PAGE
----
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Needle-Exchange Program Held Useful in Fighting AIDS, Drugs

September 19, 1990|MARLENE CIMONS | TIMES STAFF WRITER

WASHINGTON — An experiment in providing free needles to drug addicts not only reduced unsafe practices that transmit the AIDS virus but resulted in more addicts seeking drug treatment, a health official involved in the nation's first needle-exchange program said Tuesday.

"I can't emphasize enough the fact that nothing else works to reach these people like the exchange program," said Holly Hagan, an epidemiologist for the Tacoma-Piece County Health Department in Washington state, in testimony before the House Government Operations subcommittee on human resources.

"We have observed statistically significant reductions in the mean frequency of obtaining and injecting with used syringes, and in the rate of passing on used syringes to other persons," she added. "Sterilization with bleach has also increased."

Needle-exchange programs, which are operating in fewer than a half-dozen U.S. cities, have met considerable opposition on the grounds that they condone or promote illegal drug use.

But Hagan said that the Tacoma program, which began in January, 1989, has neither caused an increase in illegal drug use nor encouraged individuals to begin injecting drugs.

"The rate of injection of persons using the exchange has remained stable," Hagan said. "In fact, more persons decreased their drug injection than increased it."

She said that participants in the program, who number 400 to 600 persons each week, "have been injecting drugs for an average of 15 years."

Moreover, she called needle exchange "an effective bridge to drug treatment," saying that more than 350 persons have entered drug treatment programs through the efforts of an outreach program operated in conjunction with the needle exchange.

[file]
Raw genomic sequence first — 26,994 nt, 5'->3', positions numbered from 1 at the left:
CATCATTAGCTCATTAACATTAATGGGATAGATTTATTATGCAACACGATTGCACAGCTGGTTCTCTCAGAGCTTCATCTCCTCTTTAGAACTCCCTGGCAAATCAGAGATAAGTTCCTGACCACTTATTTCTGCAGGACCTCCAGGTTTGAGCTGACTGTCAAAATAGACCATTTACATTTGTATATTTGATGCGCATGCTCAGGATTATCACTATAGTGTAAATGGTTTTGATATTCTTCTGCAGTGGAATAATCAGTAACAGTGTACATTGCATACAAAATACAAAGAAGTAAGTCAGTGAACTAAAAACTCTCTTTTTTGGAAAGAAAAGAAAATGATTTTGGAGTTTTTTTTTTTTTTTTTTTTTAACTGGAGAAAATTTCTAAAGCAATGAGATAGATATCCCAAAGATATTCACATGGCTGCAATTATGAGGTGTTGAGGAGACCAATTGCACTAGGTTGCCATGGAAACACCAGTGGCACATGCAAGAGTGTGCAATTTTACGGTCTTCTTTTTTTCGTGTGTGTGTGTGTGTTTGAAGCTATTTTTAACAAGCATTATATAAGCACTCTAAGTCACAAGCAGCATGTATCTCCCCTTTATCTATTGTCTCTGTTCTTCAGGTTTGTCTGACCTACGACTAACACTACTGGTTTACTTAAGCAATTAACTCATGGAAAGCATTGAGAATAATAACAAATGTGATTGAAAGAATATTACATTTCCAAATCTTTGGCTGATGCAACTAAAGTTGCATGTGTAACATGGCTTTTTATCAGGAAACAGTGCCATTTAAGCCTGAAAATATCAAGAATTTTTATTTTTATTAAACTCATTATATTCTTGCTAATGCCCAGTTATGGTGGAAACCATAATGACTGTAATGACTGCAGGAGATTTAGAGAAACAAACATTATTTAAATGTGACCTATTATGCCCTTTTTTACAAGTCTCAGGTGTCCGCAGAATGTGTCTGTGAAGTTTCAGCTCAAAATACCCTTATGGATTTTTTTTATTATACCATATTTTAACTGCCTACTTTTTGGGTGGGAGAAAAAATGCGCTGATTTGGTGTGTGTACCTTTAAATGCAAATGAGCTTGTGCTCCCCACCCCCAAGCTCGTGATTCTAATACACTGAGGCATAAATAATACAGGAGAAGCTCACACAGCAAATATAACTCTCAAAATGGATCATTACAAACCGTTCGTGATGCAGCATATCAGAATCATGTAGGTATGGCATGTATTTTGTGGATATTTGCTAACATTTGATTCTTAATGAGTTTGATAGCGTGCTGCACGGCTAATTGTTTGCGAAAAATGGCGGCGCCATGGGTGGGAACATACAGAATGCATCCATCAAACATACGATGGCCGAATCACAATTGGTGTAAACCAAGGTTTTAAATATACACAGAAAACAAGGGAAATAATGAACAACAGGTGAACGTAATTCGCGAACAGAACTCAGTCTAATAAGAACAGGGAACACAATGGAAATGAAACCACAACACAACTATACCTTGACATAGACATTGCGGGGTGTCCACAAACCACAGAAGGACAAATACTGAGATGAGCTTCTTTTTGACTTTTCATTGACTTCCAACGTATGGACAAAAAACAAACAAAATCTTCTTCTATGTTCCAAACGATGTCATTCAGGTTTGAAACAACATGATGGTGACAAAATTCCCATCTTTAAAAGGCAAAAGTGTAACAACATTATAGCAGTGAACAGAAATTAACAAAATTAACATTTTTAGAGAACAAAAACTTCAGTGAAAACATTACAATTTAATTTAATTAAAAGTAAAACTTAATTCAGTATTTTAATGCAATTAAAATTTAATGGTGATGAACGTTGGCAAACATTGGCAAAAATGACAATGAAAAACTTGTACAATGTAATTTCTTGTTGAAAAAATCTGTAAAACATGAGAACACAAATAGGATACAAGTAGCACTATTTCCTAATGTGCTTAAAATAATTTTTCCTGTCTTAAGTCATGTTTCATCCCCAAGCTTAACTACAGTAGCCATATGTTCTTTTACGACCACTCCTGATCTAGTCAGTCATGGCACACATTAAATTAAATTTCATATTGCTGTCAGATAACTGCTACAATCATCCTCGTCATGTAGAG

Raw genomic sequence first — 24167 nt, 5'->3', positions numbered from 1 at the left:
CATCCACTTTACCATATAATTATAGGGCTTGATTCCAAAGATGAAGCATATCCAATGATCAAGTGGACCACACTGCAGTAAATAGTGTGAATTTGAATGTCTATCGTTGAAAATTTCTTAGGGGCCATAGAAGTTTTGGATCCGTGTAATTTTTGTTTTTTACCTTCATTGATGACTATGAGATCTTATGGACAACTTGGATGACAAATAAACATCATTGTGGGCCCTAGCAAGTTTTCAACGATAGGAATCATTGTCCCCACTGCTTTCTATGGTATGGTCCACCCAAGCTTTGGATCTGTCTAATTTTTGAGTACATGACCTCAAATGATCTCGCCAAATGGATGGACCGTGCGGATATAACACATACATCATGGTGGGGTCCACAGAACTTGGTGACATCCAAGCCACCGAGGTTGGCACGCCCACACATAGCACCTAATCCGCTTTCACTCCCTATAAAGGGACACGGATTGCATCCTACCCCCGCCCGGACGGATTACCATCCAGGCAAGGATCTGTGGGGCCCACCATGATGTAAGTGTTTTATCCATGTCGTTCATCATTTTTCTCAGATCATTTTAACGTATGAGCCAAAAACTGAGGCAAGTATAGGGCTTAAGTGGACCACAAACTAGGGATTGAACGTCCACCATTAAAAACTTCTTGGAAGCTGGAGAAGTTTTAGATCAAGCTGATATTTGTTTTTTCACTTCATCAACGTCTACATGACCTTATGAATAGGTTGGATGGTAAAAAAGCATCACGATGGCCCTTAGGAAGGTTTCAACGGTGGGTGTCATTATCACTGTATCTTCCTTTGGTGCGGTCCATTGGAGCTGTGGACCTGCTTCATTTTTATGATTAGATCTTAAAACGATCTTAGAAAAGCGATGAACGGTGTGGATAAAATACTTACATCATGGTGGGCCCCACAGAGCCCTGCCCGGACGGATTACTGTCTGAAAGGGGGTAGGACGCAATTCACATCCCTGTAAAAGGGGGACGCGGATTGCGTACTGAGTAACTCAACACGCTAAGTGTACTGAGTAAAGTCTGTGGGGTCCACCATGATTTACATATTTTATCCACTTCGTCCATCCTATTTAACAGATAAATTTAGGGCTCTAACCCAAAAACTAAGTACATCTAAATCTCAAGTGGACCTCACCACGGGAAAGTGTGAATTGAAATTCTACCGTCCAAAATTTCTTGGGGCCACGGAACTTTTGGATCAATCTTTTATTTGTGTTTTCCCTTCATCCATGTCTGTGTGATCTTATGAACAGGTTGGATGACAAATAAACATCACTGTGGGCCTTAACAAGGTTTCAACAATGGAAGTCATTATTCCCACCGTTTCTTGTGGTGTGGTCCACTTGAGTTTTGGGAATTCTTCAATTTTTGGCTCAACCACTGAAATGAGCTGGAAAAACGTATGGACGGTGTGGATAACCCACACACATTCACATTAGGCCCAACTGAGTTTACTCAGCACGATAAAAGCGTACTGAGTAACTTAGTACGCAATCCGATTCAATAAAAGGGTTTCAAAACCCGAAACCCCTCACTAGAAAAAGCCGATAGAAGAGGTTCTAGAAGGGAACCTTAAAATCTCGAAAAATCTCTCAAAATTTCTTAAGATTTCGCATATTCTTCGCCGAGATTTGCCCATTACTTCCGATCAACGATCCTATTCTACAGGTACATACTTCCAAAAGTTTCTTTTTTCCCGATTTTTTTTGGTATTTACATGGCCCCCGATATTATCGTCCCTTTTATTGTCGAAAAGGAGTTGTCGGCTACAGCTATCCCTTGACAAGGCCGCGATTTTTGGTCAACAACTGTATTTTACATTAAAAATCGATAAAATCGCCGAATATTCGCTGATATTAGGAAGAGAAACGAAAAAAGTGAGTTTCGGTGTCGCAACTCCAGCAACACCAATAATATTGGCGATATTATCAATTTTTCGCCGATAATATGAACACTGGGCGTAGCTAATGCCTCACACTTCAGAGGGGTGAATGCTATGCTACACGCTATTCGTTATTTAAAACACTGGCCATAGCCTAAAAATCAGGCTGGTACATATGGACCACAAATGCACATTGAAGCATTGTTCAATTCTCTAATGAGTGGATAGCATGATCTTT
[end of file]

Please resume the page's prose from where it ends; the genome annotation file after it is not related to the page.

"Sterile syringes bring them to us and there they are met by our highly skilled outreach workers who they see every day at the exchanges," she said. "Rapport is built, and then the exchange users begin to trust. That's when we can recruit them into drug treatment and offer help for them to redirect their lives."

She called the program "our community's model for public health strategies designed to reach people whose illegal lifestyles put them at risk of serious illness, but who are unable or unwilling to seek help."

Meanwhile, a report released Tuesday by the Office of Technology Assessment, a nonpartisan analytical agency that serves Congress, said that methadone treatment programs can reduce intravenous drug use "and the risky behaviors" associated with HIV transmission, but that "methadone's potential is not being realized."

The OTA report said that policies to control the AIDS epidemic "must recognize" that only 10% to 20% of the estimated 1.1 to 1.8 million drug users in this country are in treatment programs at any one time. The report recommended that methadone and counseling be provided to intravenous heroin addicts who are on treatment waiting lists.

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